For the farmer, that month or two costs about $150000 – $300000 in feed alone to keep the birds. Chicken are already one of the cheapest meats anywhere. Chicken farming is not hugely lucrative, even if you lose selling the feathers to a shuttlecock factory it was much cheaper to just incinerate the animals altogether.
The chicken was no longer ‘a chicken. The chicken was the hidden fodder of economy behind our basic nutrition and the once unlimited resource for the national exercise.
In Copenhagen this week, the shooting of a healthy 2 year old giraffe has sparked debates between animal lovers and the animal conservation organisations. Despite the half a million Euros offered death threats and more than 27,000 online petition, the giraffe was euthanised with a bullet to the head in exchange for its favourite food -rye bread. After that the giraffe was publicly dissected to education children about ‘nature’ before being fed to lions and polar bears.
The Copenhagen zoo giraffes are apart of a breeding program within the European Association of Zoos and Aquaria, which ensures that the endangered and vulnerable animals bred in captivity have genetic diversity. The animals are therefore screened genetically to be input into the European breeding program. The breeding program had been so successful that there was a surplus. Marius, the unfortunate giraffe, was genetically obsolete.
There were many intriguing proposals along the lines of giraffe contraception or to castrate the un-breed-able male giraffe. I learned that sedating a giraffe for operation was quite dangerous incase it broke its neck in the fall (so much better to shoot it instead). The zoo was making hard ethical decisions. It felt that it had no right to take away an animal’s sexual rights. The institution was having to turn away from the easier choices of sending the giraffe to zoos and conservation parks elsewhere, incase they were less responsible facilities, some even offering to home him in exchange for large sums of money.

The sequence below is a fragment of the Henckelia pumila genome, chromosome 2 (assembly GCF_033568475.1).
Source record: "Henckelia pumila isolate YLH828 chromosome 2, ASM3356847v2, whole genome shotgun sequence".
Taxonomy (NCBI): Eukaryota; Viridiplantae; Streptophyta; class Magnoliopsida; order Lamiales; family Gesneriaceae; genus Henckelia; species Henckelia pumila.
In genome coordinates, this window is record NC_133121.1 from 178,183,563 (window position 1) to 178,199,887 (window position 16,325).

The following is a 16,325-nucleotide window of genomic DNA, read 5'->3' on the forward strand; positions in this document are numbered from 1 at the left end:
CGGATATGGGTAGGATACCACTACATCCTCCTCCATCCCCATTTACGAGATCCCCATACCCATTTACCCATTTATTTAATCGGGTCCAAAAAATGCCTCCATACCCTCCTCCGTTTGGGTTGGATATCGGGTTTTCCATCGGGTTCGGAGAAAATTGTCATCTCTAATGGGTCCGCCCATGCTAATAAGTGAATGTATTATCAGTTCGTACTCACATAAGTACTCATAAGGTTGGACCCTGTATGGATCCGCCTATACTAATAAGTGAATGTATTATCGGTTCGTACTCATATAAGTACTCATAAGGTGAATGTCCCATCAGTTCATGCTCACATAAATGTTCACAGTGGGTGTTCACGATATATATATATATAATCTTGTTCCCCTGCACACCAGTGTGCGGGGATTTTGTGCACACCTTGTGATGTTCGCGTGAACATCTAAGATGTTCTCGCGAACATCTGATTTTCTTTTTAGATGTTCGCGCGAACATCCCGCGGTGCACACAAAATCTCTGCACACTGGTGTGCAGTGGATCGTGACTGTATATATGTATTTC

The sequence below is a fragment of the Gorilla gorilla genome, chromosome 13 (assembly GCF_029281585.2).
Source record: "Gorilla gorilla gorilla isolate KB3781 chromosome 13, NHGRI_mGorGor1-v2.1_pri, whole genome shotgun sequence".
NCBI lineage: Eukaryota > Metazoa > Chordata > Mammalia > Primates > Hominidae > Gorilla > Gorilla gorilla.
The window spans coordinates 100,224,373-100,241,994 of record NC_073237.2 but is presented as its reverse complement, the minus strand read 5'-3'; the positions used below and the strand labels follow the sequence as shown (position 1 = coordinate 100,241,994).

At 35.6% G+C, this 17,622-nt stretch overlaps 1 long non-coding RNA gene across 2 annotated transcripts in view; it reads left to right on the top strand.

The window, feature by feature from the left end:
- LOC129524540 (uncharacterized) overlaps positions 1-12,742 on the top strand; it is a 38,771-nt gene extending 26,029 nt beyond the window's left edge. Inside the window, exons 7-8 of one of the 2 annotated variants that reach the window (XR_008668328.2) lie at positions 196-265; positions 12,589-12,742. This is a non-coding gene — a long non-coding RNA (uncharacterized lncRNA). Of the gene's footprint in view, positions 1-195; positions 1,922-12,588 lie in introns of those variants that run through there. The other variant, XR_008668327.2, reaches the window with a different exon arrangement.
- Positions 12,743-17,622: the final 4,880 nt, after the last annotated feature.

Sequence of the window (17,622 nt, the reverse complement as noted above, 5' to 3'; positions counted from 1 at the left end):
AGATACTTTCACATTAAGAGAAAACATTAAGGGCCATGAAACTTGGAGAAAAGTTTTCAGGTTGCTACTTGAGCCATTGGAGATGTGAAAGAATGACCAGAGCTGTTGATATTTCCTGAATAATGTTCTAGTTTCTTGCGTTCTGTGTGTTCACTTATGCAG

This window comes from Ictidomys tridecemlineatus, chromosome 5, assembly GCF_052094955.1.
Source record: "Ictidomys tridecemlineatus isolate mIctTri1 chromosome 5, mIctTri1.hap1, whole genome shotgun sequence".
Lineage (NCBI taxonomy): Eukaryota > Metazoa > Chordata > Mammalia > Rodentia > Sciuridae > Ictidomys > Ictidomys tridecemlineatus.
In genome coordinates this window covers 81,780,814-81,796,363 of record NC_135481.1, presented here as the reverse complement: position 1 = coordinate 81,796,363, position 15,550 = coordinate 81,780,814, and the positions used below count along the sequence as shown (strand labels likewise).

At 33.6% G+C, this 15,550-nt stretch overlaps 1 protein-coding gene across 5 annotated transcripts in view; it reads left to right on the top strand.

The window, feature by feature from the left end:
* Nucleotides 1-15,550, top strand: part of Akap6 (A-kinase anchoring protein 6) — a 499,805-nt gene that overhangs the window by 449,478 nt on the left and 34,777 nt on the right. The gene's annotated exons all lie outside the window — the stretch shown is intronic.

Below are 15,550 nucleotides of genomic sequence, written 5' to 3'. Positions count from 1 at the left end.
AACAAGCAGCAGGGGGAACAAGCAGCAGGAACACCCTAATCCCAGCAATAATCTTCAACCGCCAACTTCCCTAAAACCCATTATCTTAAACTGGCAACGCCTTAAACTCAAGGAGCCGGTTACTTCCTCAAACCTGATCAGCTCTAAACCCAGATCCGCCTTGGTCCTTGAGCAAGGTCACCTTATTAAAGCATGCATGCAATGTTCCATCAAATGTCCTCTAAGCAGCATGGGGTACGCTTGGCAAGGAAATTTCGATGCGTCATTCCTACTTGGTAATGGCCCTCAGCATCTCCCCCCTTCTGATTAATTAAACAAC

“And that’s what we should strive at in the zoos, not to personalize the giraffes or the animals we have, but to make them part of a population. So what we strive at is to ensure the populations for the future, not necessarily all individuals.”
Over the past century zoos have moved from exhibition lands or farms to other, more etherial roles within our cultural fabric. These unpopular, difficult decisions made by the giraffe-killers point to one overlapping echo I’ve been hearing from Paula Antonelle and Hans Ulrich Obrist in the conference world: ‘Curation’. It seems that in the past century this term has sprouted from obscurity into a field where people even “curate Facebook pages”, “curate their kid’s birthday parties”, “curate shopping carts” in an era where we’ve conjured up so much artefacts, data and possibilities that there’s now a real hunger to select, curate, cull. This giraffe seems to be another surplus produce from our industrious maintenance program.
The giraffe was no longer ‘a giraffe’. The giraffe was the gaping consciousness to the decisions made in our curations of the future and the gaps not yet closed with our replication of ‘nature’.